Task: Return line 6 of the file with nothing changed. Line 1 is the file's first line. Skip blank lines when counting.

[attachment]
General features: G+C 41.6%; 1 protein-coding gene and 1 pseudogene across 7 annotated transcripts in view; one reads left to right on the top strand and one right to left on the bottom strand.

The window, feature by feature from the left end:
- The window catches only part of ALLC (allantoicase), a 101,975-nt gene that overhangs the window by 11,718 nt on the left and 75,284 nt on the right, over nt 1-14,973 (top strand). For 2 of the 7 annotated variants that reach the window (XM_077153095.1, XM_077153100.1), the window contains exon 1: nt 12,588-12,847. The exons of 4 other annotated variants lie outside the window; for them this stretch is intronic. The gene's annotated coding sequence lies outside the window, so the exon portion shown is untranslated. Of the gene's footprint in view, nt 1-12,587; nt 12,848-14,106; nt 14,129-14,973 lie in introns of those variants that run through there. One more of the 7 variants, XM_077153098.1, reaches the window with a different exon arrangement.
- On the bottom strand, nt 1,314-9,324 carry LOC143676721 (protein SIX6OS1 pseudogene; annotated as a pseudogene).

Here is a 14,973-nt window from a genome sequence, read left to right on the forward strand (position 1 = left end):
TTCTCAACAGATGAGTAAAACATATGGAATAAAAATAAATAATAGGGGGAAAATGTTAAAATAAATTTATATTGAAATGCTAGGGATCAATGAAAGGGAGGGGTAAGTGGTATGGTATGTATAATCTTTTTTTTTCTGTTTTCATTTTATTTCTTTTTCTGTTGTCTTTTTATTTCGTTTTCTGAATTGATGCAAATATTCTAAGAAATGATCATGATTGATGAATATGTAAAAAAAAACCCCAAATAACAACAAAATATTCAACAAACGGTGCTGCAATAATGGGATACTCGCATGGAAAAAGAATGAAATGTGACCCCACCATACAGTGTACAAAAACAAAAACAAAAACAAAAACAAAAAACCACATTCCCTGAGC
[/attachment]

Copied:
TTCTCAACAGATGAGTAAAACATATGGAATAAAAATAAATAATAGGGGGAAAATGTTAAAATAAATTTATATTGAAATGCTAGGGATCAATGAAAGGGAGGGGTAAGTGGTATGGTATGTATAATCTTTTTTTTTCTGTTTTCATTTTATTTCTTTTTCTGTTGTCTTTTTATTTCGTTTTCTGAATTGATGCAAATATTCTAAGAAATGATCATGATTGATGAATATGTAAAAAAAAACCCCAAATAACAACAAAATATTCAACAAACGGTGCTGCAATAATGGGATACTCGCATGGAAAAAGAATGAAATGTGACCCCACCATACAGTGTACAAAAACAAAAACAAAAACAAAAACAAAAAACCACATTCCCTGAGC